Effect of Telestroke on Emergent Stroke Care and Stroke Outcomes
The delivery of medical care through telecommunication has been available in one form or another for ≈100 years. In the early 1900s, people living in remote areas of Australia used 2-way radios (powered by dynamos and bicycle pedals) to communicate with the Australian Royal Flying Doctor Service. The first direct reference to telemedicine in the literature was in the 1950s, with the transmission of radiological images by telephone in Philadelphia, closely followed by the teleradiology system established in Montreal, Canada.1 Telemedicine by video communication was first implemented by the University of Nebraska in the 1960s to allow clinicians to service remote populations.1 Jumping forward to the 21st century, there are now ≥55 telestroke programs in 27 states of the United States that deliver stroke services to ≥350 spoke hospitals.2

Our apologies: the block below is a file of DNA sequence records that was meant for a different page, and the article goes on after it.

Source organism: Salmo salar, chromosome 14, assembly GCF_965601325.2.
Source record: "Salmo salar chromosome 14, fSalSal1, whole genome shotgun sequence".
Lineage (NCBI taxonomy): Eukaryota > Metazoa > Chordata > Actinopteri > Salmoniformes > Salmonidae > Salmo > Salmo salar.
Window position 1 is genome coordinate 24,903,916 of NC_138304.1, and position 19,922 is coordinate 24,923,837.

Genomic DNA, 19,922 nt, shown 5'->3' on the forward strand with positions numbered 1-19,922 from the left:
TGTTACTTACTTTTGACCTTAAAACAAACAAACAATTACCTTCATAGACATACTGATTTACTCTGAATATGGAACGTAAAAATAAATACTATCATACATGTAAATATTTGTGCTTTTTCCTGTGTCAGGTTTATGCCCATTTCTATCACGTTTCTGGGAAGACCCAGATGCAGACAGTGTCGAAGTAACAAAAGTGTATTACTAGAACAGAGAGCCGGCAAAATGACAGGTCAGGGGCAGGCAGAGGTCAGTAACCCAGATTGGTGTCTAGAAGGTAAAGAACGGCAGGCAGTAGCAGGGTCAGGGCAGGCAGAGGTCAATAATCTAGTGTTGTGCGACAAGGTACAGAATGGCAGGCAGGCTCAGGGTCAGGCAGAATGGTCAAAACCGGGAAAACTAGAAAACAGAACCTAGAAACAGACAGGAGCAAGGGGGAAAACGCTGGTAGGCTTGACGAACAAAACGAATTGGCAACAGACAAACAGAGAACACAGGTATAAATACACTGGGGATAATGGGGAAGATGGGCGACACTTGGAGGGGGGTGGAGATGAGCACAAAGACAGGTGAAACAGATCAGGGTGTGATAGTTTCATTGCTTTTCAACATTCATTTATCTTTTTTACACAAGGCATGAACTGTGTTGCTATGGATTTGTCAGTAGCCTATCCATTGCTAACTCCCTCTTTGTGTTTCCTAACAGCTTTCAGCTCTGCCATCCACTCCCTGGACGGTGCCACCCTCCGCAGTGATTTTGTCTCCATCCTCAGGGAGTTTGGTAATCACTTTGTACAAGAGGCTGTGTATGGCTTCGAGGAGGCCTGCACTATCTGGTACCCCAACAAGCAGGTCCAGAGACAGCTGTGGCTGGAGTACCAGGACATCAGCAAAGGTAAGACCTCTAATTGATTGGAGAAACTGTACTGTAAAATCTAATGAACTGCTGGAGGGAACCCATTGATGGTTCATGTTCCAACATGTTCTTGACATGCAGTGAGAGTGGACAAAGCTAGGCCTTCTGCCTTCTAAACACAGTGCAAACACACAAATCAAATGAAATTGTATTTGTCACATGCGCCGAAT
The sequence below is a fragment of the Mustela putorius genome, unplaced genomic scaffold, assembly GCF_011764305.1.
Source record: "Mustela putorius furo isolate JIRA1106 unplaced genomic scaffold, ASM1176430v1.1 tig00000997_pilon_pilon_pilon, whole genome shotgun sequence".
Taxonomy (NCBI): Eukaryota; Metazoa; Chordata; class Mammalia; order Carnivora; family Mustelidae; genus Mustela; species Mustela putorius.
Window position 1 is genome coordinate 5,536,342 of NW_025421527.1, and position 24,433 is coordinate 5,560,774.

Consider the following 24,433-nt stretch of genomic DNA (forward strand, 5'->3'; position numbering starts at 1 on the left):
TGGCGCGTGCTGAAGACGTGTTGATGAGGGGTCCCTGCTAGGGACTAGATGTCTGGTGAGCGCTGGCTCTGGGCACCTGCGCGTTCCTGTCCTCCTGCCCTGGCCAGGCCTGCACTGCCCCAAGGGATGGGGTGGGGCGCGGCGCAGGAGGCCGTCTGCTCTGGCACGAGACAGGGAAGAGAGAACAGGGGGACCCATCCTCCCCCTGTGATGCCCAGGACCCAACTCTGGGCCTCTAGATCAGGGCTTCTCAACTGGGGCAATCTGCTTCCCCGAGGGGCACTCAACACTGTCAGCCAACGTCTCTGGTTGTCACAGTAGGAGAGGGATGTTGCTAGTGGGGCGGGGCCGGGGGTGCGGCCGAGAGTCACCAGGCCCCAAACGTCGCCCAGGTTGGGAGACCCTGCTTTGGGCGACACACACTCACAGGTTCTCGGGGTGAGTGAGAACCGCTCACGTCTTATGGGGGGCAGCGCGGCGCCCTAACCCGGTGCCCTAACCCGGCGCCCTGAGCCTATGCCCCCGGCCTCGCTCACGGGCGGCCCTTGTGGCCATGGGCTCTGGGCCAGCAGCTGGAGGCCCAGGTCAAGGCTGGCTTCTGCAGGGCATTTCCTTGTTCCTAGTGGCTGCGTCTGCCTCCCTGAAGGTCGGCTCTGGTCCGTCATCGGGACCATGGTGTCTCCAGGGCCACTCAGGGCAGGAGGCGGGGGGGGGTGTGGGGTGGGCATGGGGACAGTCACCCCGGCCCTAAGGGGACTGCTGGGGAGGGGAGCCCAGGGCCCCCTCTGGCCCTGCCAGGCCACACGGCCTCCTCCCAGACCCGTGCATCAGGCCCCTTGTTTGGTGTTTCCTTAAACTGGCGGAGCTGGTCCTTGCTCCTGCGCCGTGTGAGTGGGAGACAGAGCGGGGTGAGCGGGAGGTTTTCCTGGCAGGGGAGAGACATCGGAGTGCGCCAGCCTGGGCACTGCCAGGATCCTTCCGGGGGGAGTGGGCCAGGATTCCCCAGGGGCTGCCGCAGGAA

To justify the use of telestroke, there is a need for evidence of benefit. However, evaluating the outcomes of a telestroke program is complex because clinical outcomes from treating patients with acute stroke and wider health system and financial metrics need to be captured. The purpose of this review is to provide an overview of the various outcomes of stroke telemedicine and to outline the new paradigms evolving for systems of care, research, and education, as well as financial considerations.
Stroke telemedicine (or telestroke) is the practice of clinical stroke care via telecommunication and came into its own with the era of stroke thrombolysis in the late 1990s. A key driver was to ensure better equity for patients in accessing this time-critical therapy in metropolitan and rural hospitals. Our knowledge base on the benefits of stroke thrombolysis continues to develop. The totality of evidence through pooled data analysis indicates that the therapeutic benefit of recombinant tissue-type plasminogen activator (tPA) is time dependent and is greatest when given early …